I understand that Robin’s article, whilst sincerely expressed, was also meant to provoke, but for the reasons stated above and many more, it is my belief that the myth of Northern rectitude, particularly when it is counterposed to a ‘dissolute’ South, is a dangerous argument because our country and culture is debilitated for every day that we lack our independence. The fact is that the two halves of the country are inextricably linked for good or ill. As one graphic example, the outrageous phenomenon of child abuse perpetrated by Catholic priests and the subsequent attitude of an arrogant Church hierarchy has beggared the beliefs and trust of Catholics in all four corners of the country.

The wider arguments for unity are too large in scale to be discussed here but, to echo Robin’s point in a way, we need a country which once again stands in the vanguard for social and economic advancement for all of our people. Instead of paying lip service to ‘ár dteanga náisiúnta’ and using hip slogans like ‘Making Poverty History’, we urgently need our thinkers, writers, artists and politicians, probably in that order, to once again begin a discourse about these vital issues rather than discussing the fluff in their distended navels. We will really make poverty history when we stop rewarding companies and speculators who amass property and wealth through unearned means and on credit and rental terms that the poor could only dream of. If we are serious about ending poverty then patronage and privilege has to end. Full stop. Here I am referring to serious, needless and pointless privilege and not the fact that you might have a Honda Civic outside your front door.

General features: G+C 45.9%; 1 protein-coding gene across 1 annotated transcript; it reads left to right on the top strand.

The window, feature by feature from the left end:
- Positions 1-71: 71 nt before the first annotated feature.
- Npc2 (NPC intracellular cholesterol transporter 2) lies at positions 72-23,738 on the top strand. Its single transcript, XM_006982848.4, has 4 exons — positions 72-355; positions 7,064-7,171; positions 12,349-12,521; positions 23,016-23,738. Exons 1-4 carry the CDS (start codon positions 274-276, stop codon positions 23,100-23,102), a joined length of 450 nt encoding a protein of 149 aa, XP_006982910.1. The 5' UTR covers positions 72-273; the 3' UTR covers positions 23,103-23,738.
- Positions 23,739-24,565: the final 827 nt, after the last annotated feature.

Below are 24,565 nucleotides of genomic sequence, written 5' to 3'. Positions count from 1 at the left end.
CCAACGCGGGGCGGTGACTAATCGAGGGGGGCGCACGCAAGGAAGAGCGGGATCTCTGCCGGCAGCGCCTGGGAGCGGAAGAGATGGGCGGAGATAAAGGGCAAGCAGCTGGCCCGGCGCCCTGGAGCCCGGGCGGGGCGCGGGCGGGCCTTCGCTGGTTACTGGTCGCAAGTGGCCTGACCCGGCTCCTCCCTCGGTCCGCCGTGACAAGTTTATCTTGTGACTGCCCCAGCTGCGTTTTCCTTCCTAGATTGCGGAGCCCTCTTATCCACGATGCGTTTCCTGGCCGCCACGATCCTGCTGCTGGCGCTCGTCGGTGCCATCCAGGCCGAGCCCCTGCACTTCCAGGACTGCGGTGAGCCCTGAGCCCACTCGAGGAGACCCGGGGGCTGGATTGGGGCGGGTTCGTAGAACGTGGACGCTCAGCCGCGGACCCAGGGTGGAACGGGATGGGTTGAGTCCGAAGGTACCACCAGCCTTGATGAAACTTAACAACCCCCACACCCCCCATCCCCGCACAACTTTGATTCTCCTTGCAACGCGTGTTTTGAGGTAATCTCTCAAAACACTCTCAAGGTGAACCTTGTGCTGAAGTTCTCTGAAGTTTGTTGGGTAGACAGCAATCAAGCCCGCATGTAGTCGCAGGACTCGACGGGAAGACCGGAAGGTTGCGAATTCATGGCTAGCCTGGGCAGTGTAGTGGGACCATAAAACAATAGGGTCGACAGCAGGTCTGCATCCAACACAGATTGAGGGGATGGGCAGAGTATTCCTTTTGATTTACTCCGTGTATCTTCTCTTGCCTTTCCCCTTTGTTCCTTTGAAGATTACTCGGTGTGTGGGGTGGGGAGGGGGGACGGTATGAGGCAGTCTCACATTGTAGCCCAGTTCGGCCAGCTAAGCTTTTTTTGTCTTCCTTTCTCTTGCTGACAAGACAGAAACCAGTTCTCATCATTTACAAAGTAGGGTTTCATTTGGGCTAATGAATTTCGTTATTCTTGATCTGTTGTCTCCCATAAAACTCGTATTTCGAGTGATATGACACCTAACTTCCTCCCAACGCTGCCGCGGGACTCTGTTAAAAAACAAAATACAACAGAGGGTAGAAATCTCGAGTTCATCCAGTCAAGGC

All too briefly, and to finish, what also must end is the myriad of multimedia images that our young people receive at the moment which are not just overwhelmingly based on self aggrandizement, but also seek to deify youth, make the old invisible, and are also anti community. What we need to do is to regenerate the vision and passion for social change that was so evident in former times in the struggle for national independence. Things like our language, the GAA, perhaps rugby and writers groups on the Shankill, our own films and drama are great antidotes to the prevailing global message that greed is good and that its cool to rip people off. We can only properly begin to do that when our economic and cultural infrastructures are united once again. The phrase in Irish – ‘Is maith liom Béarla ach labhraím Gaeilge’ shows that we can both be aconfident and united people, safe in our own space, and citizens of the world at one and the same time.

I send warm and fraternal greetings to you all in the righteous Black North from the fetid financial cesspool that is Dublin.

No comments yet:


Comments must be approved before being published.

Meta Information:

Title: Never The Twain Shall Meet ? - North South Unity
Date posted: 14 Dec '05 - 09:08
Filed under: General
Next entry:  » Denis <b>Donaldson – agus seo uilig cionn is gur iarr muid cothrom féinne.</b>
Previous entry:  « Scéal Frank Connolly agus “Saighdiúirí na gCinniúna.”

Baile - Home